Saturday, August 19, 2017

Artist of the Month: Annie Leibovitz

-By William O’Connor


In our line of work as illustrators we all use photography to a lesser or greater extent. Some illustrators, like myself, have a very stylized technique where our use of photography may be merely inspirational, while other artists I know have photo studios, set up models with costumes and lighting while others actually go as far as to paint directly on top of photographs. There is no wrong way to work, but whatever way you do illustration it's unlikely that photography has not played at least a small part in your work. Despite our effusiveness of Caravaggio or Sargent its arguable that modern photography has been as important (or more) than painters in our vernacular as contemporary artists. I realize that I have not highlighted a single photo artist yet so I hope to start today.

When I think of photographers who influence art there are Steiglitz, Adams and Sherman, but few who I can see more of a direct impact to our contemporary fantasy illustration aesthetic than Annie Leibovitz (1949-) Born a baby boomer in middle class America Annie traveled around the world with her Air Force family taking photographs and later studied painting in San Francisco in the 1960’s. Taking a job with Rolling Stone in the Seventies and later with Vanity Fair in the 1980’s Leibovitz became the foremost portrait photographer in America. Her early art education is well evidenced in her use of lighting and composition infusing her images with a classical elegance that seems almost Baroque. Her painterly use of the figure sumptuously draped in color and an attention to detail that captures a stark reality of her often fantastical tableaus is remarkable. In her portraits she is able to capture the essence of the person’s character by use of body language, detail, lighting and sometimes in a candid unposed moment, which is the real art of any photography. 


Today, Annie Leibovitz is one of the most sought after and copied photographers in the world both by photographers and artists alike. The next time you are leafing through the latest edition of an illustration annual take a look at how many beautifully composed images look uncannily inspired by Leibovitz and you can begin to see her influence.

Enjoy

WOC

**Please leave a comment below or DM on what artists you’d like to see me explore. Remember, this column is for artists who are outside the illustration field that you feel we may be overlooking as illustrators.



  A Gallery of Works by Annie Leibovitz:










Moncler Photo Shoot

Friday, August 18, 2017

New Blood

by Howard Lyon

New Blood sounds like it could be the title of a WB show where a clique of teenage vampires looks for new and worthy recruits for their brood, all while dealing with unrequited love, math finals and looking fabulous. So I must apologize, because this post is about a new piece of art that I created for Magic: the Gathering Commander 2017.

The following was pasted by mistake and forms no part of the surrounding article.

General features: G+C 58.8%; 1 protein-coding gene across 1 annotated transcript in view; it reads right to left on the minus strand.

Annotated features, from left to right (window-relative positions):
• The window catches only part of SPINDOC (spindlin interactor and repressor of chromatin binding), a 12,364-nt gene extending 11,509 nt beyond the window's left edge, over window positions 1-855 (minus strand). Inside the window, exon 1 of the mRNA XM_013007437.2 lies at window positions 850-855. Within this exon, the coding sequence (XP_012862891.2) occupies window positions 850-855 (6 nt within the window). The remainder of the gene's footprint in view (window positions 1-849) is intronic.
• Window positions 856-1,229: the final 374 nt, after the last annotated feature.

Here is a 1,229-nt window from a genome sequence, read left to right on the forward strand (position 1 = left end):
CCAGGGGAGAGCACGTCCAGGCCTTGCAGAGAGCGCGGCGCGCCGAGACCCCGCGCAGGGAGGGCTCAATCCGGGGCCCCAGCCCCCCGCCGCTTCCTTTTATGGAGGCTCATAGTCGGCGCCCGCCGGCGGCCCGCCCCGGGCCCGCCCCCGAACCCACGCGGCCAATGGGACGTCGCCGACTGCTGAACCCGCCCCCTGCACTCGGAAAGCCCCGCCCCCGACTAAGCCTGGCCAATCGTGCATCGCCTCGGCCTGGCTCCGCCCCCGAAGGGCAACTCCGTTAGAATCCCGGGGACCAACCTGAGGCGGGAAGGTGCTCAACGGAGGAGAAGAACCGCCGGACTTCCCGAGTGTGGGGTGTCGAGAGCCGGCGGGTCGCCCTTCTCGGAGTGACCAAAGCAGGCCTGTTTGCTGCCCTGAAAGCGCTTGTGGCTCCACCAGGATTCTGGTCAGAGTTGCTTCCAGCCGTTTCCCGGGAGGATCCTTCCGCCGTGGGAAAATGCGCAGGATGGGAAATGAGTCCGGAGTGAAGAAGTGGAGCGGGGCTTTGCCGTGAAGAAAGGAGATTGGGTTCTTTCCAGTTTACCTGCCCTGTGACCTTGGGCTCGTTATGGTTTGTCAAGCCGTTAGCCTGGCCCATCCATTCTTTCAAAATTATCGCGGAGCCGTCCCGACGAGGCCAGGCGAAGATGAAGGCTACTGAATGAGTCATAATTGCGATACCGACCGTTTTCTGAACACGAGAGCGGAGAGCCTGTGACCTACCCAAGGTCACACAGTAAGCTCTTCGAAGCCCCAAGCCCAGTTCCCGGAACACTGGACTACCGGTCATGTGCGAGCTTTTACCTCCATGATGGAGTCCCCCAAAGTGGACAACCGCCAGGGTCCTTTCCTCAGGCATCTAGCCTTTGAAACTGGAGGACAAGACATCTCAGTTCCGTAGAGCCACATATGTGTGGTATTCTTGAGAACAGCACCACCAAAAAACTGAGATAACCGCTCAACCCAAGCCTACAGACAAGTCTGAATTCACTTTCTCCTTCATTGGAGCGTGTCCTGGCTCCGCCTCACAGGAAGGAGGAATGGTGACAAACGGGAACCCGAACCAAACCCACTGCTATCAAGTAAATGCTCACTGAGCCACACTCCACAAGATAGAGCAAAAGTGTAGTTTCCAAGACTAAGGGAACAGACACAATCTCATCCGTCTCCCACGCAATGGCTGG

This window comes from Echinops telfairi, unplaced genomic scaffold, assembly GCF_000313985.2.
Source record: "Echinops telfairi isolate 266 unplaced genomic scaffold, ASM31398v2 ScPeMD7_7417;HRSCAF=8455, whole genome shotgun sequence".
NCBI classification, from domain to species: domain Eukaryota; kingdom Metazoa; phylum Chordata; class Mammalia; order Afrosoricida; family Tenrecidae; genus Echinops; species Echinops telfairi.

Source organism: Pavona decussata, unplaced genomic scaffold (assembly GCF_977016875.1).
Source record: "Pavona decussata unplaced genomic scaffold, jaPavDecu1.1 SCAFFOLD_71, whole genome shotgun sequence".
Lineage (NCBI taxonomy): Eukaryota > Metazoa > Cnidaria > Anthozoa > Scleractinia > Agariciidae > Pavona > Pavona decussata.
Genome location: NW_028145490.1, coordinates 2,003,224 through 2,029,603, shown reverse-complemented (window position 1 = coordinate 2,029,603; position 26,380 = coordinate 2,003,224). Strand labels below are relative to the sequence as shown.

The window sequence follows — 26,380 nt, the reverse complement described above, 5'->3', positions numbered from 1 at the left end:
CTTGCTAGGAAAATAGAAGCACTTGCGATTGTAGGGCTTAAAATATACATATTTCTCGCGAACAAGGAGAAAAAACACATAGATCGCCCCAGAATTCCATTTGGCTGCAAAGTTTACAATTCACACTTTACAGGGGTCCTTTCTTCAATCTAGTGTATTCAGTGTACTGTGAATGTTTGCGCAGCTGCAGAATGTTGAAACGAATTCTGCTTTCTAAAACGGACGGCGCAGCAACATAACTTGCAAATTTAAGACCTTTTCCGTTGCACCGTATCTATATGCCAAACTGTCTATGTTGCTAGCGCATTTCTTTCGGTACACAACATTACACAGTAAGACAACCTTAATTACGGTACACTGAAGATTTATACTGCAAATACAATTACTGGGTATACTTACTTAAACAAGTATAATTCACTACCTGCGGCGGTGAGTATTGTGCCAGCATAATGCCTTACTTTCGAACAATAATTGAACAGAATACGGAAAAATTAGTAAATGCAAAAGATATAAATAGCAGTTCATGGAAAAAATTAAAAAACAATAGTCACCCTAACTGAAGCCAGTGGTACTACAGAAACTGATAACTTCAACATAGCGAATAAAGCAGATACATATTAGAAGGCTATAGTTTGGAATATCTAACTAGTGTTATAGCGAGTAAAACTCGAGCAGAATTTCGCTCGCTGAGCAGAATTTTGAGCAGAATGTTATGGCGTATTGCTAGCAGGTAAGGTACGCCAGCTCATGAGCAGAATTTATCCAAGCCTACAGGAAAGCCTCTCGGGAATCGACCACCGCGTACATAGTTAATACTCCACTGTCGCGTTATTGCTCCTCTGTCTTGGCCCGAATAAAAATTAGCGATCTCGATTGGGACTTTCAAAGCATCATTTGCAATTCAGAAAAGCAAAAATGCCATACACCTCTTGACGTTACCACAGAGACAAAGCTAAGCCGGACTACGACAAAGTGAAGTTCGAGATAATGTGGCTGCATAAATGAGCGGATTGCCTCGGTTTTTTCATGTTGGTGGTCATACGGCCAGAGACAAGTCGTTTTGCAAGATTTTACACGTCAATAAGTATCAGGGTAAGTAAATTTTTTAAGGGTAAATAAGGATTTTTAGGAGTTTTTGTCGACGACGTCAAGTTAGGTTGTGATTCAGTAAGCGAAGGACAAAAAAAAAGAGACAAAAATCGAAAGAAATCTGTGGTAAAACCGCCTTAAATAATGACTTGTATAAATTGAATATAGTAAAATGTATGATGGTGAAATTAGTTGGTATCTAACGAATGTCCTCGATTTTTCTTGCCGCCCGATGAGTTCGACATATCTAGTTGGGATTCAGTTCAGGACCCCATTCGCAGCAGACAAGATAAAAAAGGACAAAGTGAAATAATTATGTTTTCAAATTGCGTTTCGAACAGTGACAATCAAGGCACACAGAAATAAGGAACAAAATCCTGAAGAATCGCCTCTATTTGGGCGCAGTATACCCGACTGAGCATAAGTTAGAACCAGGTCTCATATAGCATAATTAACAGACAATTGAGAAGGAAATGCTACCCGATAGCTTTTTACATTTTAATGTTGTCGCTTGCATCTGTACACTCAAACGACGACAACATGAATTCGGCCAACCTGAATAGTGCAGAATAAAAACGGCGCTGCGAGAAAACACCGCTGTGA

Within the Magic: the Gathering universe, among the many worlds I think that Innistrad is my favorite. Any chance to paint something in that setting is a treat. Gothic spires and tri-corner hats with baroque sensibilities and dramatic lighting. Please sir, I'd like some more.

Mark Winters was the Art Director on this piece (thank you Mark!) and I jumped at the chance to revisit Innistrad.

The idea was to show the vampire Olivia Valderan stalking a victim. The hapless young man enjoys his drink, not knowing that he is being eyed by the powerful woman behind him. She gently raises her hand to his neck, hungrily eyeing his jugular. Good times were had by all.

The sketch


Painting steps


The final - Mark made the good call to crop in a little bit to bring more attention to Olivia's face and her hand on his neck.


Here is the final image on the card:



Thanks for taking a look! Come and join me on Instagram and Twitter to see various sketches and paintings in progress.

Howard

Thursday, August 17, 2017

A Note on Confidence

By Lauren Panepinto
  
It's funny how sometimes trends will happen in conversations, and I think it's the universe (or at least the Muse of Muddy Colors) trying to tell me what my next post should be. Recently I've been having a ton of conversations about confidence. People seem to think I am a confidence expert, and I think they assume my ability to be silly and geeky and loud and have green hair has to do with an abundance of confidence...when in reality they're mixing up the chicken and the egg a bit. The more weird shit I do, the more people love it and the more positive reinforcement for my decisions — that's what gives me the confidence to go do more weird shit like dye my hair and wear leggings and be walk into rooms full of strangers and get up an speak in front of heaps of people. But even more than the wins, it's the fails that reinforce my confidence, because nothing builds your confidence more than surviving something you were afraid of, and finding out it really wasn't that bad. You pick yourself up and keep going, even more secure inside.